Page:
Tuesday, June 8, 2010

My First Year of Teaching

Well, my first year of teaching has come to a close. It is really amazing to think about how close we've become. I've really come to love and trust them. I've enjoyed getting to know their personalities. I've laughed with them (a lot...) and cried with them. I'm sad to see most of them move up to the high school and I might or might not have given them all a mushy "I love you/pep talk" the last day of school. Some might think I'm just a crazy first year teacher--but I can't imagine not feeling this way after a group of them leave. They are good kids, with good hearts. I will truly miss them.
6th Period. This class sure had an "interesting" dynamic and it took me a while to get used to them. They were always entertaining--to say the least.

5th period. No clue where the other 20 students are. They were always trying to teach me to "jerk". haha--I just saw that a student recorded it. I'll insert it. Welcome to a day in Miss. Anderson's room...

I wish I could say this was the first time they showed me, but I honestly couldn't get it. When you see me disappear to my computer, I am looking up "We Like to Party" so I could teach them PB&J (an EFY line dance...). Haha--they are SO funny.

Well there you have it, my first year (except Advisory and 3rd period). I learned to not take pictures the last week of school, because no one shows up. There are my 250+ students that I will really miss!

On to EFY! (And Panama, next week!!!)

Sunday, June 6, 2010

The Warrant

Boy do I have a story for you.

I can't remember if I told you this, but when I was reporting an abuse case at school the other day, the detective guy looked into my record and it appears that I had an outstanding warrant for my arrest. EEK. I was a bit shocked (to say the least). I mean, I've never done anything majorly wrong in my life...yet, there was a warrant for my arrest. He said I had an unpaid parking ticket from 2007 (I sent the payment in!!!). At first I was shocked. Then he told me that if I was pulled over, my car would be impounded and I could be sent to jail. Oh good. Hmmmm. I couldn't take care of it for the next few days and every time I would pass a police officer, my heart would race.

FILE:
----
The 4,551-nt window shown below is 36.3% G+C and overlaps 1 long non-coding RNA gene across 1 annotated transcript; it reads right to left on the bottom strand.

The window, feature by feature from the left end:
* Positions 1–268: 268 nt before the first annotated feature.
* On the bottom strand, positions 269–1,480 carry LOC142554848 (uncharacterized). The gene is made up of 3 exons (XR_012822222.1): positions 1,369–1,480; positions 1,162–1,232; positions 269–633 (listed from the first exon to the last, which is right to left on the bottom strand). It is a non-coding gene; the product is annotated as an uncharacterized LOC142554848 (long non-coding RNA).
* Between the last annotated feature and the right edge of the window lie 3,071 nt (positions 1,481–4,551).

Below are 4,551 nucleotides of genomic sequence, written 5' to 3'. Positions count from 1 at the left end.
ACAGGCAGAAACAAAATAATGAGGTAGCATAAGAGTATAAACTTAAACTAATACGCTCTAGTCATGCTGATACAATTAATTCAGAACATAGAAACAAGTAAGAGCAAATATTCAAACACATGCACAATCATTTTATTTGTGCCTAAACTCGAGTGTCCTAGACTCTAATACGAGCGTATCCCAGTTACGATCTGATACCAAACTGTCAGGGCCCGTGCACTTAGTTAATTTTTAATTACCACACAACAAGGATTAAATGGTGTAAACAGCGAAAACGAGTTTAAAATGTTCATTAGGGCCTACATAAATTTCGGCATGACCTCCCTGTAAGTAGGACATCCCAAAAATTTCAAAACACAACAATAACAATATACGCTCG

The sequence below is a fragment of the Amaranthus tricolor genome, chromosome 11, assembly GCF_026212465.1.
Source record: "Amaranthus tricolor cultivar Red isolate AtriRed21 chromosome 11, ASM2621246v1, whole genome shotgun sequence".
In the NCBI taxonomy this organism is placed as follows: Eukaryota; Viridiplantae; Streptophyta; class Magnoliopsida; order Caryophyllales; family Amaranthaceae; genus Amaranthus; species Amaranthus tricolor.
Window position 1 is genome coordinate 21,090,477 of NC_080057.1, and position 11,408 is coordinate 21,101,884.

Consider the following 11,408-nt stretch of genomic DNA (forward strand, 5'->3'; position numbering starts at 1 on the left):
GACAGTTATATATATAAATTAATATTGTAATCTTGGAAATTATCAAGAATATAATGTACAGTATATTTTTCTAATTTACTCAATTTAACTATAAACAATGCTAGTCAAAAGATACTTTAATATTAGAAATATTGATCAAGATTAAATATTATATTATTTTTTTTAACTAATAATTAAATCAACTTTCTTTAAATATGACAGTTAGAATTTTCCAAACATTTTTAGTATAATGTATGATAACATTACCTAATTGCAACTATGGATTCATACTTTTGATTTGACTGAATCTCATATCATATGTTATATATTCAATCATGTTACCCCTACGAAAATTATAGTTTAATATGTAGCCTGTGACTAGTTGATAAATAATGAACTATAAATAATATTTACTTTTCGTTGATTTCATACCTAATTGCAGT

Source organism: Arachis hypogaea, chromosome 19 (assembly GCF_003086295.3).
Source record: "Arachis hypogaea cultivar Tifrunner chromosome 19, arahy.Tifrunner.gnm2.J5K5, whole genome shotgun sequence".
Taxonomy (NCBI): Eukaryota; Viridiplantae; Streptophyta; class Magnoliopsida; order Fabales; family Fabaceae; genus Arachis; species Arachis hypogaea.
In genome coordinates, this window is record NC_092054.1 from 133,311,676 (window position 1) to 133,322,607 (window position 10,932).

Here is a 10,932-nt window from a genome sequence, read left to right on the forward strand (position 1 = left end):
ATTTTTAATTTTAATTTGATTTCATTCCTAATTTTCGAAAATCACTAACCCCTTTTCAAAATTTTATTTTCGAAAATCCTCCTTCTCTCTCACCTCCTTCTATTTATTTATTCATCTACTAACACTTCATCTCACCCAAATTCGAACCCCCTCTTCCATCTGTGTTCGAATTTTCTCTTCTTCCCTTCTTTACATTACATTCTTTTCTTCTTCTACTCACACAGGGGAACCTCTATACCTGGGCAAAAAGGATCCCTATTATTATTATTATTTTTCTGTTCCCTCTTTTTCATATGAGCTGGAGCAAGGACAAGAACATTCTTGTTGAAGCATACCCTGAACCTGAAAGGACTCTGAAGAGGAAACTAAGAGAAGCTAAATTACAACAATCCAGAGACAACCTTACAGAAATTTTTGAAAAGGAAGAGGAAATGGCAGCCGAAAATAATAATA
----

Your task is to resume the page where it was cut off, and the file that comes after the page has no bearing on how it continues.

Thursday, after school, I went to the Justice Court building and met with a hearings officer. She didn't budge and didn't believe me. Which, I mean, if I have no documentation, it's understandable. I tried to hold back the tears but I think I was just shocked that she treated me as if it was all a lie. I guess I'm not used to what it feels like to have people not believe me (haha lame, I know). Anyways, I had to "post bail" for myself (though I was able to have her reduce it to $317).

I'm glad I was honest, but really? Really? Now the ticket will show up on my record (insurance) and it probably would have never, ever found me because it was from my GA license (which apparently has been suspended for a number of years...whoops) and I've gone through a CA and UT license since then (Not to mention a few more speeding tickets. Don't tell dad).

Haha--so what did I learn from this whole experience?
1. Who would've known I would've been among the first LCHS graduates to have a warrant out for my arrest ;)
2. I was blessed for paying tithing, as $2000 of insurance money also came through that day.
3. This will make a great "2 truths and a lie" in the future.
4. Credibility with my students.
5. It's hard to work full time teaching, EFYing, and go to court all in one week.
6. A sense of humor is a great thing to have...hahahahahha....really? really?